“I think it is important to have a JV coach who the head coach can trust that he has bought in to all of the beliefs of the head coach’s program,” Hancock noted. “Being loyal to your varsity coach and doing what’s best for your program is the most important aspect of JV coaching.

“And, getting kids to buy in to what it takes to play the game the right way.”

That’s one of the strengths Hancock brings to the basketball program, Friday singled out.

“Coach Hancock does a tremendous job teaching the fundamentals, but also does a great job communicating with the boys, making each one feel valued, even those who don't play as much,” Friday said. “He's at every practice.

“If there's an emergency and I need to step out for a minute and put my AD hat on, he can run practice and we don't miss a beat,” Friday continued. “He has a tremendous knowledge of the game and is a coach anyone would love on their bench.”

Hancock, who assists another former player, Kevin Baller, coaching the baseball team, has no thoughts of getting back into a varsity coaching position.

“I have no plans to coach at the varsity level, and the reason is because I have the best of both worlds by coaching JV,” said Hancock, who sees the 3-point shot as the biggest change in the game during his tenure. “Every coach that I have worked for lets me be involved with the varsity, so really I get to be involved in both.”

Friday recalls wishing as a player that Hancock had stayed at the helm when he took over temporarily. But, he loves having him coach with him today.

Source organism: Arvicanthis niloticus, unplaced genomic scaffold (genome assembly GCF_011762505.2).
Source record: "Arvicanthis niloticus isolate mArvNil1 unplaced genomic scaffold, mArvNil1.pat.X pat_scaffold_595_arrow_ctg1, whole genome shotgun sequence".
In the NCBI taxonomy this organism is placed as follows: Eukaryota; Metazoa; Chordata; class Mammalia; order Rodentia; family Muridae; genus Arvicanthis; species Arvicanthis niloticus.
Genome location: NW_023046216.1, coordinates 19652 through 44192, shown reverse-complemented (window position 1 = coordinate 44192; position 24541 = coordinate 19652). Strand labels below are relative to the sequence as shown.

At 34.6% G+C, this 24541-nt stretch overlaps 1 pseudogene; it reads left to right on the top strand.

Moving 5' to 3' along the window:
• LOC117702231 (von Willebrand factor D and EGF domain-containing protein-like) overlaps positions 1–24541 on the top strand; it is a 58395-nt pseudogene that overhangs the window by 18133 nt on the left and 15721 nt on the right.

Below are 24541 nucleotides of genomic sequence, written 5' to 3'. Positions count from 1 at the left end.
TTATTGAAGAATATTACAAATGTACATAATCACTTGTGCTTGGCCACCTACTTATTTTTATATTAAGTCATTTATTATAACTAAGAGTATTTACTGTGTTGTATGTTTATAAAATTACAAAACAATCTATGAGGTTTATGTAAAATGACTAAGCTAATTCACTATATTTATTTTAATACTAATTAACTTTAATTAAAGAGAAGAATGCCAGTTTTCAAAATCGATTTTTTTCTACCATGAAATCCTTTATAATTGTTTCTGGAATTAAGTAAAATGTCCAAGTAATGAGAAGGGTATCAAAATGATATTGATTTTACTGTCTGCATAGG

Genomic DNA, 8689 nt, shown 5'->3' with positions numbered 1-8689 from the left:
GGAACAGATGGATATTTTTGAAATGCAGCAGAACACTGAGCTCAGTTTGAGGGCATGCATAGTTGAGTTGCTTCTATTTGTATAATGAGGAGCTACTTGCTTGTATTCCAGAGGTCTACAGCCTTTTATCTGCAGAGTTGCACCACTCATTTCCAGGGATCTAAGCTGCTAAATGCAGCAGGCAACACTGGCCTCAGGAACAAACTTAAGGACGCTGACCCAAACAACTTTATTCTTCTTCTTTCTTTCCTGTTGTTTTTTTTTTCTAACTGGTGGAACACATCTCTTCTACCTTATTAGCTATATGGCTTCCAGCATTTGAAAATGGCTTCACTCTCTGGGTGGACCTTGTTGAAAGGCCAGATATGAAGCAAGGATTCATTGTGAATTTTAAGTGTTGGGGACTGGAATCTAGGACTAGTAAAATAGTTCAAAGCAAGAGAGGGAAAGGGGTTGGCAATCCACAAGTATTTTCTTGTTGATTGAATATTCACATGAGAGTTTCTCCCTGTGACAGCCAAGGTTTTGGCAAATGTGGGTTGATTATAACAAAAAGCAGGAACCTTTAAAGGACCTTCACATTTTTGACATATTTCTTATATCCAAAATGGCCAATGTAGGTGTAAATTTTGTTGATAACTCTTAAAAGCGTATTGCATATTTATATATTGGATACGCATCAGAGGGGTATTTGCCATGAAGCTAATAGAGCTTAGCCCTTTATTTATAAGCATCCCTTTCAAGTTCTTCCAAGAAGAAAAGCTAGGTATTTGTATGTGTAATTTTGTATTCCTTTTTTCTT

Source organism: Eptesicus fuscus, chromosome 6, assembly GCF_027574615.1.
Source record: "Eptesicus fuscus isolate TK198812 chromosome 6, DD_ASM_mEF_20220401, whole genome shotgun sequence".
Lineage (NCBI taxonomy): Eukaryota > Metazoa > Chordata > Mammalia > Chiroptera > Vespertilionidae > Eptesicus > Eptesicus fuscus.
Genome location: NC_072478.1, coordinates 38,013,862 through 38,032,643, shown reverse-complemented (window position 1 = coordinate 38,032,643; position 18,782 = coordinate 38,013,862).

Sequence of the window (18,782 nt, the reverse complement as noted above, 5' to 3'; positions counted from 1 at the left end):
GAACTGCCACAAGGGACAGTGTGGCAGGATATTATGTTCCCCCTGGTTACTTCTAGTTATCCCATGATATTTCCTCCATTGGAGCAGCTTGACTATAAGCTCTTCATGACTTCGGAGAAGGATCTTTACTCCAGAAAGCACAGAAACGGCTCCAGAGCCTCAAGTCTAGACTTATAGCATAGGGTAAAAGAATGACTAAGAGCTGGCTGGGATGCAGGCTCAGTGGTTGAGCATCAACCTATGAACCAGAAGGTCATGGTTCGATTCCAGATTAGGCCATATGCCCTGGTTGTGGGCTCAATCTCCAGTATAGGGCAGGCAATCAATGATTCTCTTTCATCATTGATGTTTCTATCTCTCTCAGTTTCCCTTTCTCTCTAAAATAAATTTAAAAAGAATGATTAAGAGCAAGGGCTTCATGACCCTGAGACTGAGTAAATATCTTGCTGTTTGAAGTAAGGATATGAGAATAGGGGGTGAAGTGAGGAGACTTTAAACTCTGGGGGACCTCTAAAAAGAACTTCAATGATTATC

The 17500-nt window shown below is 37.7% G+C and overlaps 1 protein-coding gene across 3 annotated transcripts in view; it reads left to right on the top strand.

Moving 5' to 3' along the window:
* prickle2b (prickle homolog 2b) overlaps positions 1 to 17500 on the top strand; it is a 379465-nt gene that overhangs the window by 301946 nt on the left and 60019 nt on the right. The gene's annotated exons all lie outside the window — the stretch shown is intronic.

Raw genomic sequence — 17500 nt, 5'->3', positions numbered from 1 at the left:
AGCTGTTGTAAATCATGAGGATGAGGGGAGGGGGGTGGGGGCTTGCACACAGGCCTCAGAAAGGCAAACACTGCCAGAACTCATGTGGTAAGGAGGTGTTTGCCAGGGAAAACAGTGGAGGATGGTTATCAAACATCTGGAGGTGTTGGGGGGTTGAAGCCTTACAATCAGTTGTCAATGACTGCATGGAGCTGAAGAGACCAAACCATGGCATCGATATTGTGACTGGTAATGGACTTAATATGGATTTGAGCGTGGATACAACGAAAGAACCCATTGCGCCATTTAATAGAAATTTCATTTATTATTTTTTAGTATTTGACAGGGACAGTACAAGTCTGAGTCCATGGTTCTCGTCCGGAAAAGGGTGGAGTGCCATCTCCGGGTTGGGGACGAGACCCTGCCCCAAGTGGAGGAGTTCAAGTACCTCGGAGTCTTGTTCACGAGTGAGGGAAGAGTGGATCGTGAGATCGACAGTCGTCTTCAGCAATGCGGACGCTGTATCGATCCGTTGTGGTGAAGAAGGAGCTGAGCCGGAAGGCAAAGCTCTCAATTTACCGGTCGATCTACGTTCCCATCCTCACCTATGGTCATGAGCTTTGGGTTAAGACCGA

“After our junior season, we were told he was going back to JV,” Friday said.  “We tried to convince him to stay for one more year, but he wanted to go back.

“There's no way I could be varsity basketball coach and athletic director without having a JV coach like Scotty.”

Off the court successes in life are just as importance as athletic endeavors, Hancock indicated. In fact, those give him the most pride.

“Probably helping kids with off-the-court issues makes me feel better than anything,” he said. “Also hearing from the kids that I’ve coached after they graduate and how much they enjoyed their JV year.”

There aren’t many – if any – parent, player or community member names on a complaint list from Hancock’s first five decades, and there’s not likely to be any more in however many years are ahead.

“When you’ve coached in the same small town for nearly 50 years, you’d expect to have a few people upset with you, but not Scotty,” said Friday. “You can’t find a person who says something bad about him. 

“He’s extremely well-respected,” he continued. “You absorb his passion and love of the game just by being around him, and all of Cheboygan should be thankful (for) how much he's done for our community.”

Tom Spencer is a longtime MHSAA-registered basketball and soccer official, and former softball and baseball official, and he also has coached in the northern Lower Peninsula area. He previously has written for the Saginaw News, Bay County Sports Page and Midland Daily News. He can be reached at tomspencer@chartermi.net with story ideas for Manistee, Wexford, Missaukee, Roscommon, Ogemaw, Iosco, Alcona, Oscoda, Crawford, Kalkaska, Grand Traverse, Benzie, Leelanau, Antrim, Otsego, Montmorency, Alpena, Presque Isle, Cheboygan, Charlevoix and Emmet counties.

PHOTOS (Top) Cheboygan assistant boys basketball coach Scott Hancock offers some pointers during a scrimmage last week. (Middle) Hancock, second from left, confers last season with assistant Matt Mylnarchek, head coach Jason Friday and player Dylan Balazovic. (Photos courtesy of Jared Greenleaf/Cheboygan Daily Tribune.)